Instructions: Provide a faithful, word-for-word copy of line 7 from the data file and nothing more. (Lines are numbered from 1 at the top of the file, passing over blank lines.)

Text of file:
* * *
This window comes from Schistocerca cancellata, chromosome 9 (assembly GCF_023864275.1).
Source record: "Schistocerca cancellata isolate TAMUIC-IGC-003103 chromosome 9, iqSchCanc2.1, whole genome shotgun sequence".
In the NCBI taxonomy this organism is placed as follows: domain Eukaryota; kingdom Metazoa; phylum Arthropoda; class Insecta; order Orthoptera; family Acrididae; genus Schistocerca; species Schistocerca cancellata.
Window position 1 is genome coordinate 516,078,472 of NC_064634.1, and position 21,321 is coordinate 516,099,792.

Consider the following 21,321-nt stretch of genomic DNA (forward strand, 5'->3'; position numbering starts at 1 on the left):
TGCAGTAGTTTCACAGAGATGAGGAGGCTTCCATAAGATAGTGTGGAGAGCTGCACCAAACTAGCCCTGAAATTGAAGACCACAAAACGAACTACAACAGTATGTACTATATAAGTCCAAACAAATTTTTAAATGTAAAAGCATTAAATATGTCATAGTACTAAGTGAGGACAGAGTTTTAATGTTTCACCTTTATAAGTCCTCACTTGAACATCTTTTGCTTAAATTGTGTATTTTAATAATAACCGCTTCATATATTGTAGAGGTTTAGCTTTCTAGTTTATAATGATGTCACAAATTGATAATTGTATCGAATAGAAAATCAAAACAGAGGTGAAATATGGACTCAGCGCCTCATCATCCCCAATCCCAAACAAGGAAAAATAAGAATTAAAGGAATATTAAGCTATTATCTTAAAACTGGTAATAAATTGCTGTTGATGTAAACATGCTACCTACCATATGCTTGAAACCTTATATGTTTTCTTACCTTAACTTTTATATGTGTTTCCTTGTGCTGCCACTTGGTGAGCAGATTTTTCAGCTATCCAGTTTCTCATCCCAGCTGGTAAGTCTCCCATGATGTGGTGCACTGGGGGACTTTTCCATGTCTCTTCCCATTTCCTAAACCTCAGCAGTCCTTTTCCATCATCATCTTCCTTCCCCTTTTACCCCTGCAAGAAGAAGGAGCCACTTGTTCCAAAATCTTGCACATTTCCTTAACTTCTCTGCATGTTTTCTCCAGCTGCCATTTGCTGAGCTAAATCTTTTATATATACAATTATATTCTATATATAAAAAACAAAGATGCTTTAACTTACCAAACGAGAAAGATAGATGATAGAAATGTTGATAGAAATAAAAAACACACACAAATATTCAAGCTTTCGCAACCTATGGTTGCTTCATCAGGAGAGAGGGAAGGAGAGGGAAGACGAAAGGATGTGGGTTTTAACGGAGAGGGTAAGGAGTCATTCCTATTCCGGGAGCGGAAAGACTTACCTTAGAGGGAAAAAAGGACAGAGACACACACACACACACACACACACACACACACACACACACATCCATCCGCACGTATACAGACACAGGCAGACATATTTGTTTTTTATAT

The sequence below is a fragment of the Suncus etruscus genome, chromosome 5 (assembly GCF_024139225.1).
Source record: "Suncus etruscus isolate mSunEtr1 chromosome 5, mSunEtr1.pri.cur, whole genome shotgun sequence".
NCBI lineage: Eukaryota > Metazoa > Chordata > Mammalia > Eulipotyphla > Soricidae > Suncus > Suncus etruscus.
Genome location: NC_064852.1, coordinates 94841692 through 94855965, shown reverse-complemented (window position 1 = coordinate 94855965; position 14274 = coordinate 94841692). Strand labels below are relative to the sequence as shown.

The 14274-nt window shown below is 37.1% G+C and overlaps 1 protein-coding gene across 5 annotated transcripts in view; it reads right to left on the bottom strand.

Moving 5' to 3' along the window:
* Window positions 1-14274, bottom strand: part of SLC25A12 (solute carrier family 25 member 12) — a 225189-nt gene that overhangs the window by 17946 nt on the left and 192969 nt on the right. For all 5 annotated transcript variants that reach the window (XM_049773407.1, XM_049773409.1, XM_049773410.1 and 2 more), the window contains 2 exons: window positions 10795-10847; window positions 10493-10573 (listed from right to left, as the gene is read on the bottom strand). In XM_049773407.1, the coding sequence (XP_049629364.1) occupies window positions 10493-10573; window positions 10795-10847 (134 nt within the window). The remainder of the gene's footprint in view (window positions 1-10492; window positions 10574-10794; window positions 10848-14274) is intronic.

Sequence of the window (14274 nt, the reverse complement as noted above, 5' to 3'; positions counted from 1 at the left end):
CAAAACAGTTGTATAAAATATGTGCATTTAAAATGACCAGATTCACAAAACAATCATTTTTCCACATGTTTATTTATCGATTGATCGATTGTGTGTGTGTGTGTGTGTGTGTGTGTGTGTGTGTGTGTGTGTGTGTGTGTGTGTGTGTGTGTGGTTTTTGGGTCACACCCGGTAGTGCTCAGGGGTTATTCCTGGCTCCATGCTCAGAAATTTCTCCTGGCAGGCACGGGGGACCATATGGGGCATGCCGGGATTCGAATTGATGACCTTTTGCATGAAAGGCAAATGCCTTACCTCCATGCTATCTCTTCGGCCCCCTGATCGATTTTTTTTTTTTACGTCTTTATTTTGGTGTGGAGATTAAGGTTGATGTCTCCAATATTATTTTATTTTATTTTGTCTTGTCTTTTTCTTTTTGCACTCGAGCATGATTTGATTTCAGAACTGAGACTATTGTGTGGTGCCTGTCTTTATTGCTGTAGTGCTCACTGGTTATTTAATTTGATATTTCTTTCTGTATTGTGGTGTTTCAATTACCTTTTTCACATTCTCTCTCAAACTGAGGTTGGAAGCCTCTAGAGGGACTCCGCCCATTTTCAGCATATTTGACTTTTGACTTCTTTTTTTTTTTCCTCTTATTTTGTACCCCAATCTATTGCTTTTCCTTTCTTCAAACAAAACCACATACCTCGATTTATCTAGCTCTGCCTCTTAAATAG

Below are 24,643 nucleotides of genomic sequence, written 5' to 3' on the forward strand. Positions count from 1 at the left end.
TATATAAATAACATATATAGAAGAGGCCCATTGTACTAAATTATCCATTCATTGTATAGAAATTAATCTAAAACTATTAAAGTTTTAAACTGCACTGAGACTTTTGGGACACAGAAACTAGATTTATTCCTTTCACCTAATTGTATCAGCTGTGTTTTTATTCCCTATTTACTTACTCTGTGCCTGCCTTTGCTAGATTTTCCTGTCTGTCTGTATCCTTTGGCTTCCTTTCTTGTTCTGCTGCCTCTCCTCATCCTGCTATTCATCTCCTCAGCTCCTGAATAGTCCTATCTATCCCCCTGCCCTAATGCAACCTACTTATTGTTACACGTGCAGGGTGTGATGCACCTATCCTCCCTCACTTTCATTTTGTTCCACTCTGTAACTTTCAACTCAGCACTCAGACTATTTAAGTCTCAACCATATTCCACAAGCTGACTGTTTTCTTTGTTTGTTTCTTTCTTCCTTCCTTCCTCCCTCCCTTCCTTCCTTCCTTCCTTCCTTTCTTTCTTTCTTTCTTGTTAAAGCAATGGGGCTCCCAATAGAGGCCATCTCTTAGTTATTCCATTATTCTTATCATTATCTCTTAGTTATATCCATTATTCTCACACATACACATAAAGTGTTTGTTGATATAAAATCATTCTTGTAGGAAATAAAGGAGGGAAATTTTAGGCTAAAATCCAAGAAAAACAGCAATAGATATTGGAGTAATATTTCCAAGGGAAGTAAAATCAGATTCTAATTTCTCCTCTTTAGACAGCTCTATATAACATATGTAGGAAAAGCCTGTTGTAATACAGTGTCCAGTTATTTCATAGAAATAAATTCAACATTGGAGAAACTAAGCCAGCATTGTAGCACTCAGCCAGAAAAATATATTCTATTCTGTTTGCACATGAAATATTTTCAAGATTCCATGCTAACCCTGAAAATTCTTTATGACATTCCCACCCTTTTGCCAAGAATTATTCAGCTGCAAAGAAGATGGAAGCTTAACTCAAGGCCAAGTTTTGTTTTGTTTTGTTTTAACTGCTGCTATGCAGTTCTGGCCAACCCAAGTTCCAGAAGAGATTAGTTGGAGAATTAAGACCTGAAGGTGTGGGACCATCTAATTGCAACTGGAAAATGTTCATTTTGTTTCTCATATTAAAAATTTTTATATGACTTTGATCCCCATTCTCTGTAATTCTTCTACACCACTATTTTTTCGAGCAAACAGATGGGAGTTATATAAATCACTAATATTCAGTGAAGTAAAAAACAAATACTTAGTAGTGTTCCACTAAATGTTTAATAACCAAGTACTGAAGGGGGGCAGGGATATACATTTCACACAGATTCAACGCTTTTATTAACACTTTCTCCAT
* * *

The sequence below is a fragment of the Suncus etruscus genome, chromosome 5 (assembly GCF_024139225.1).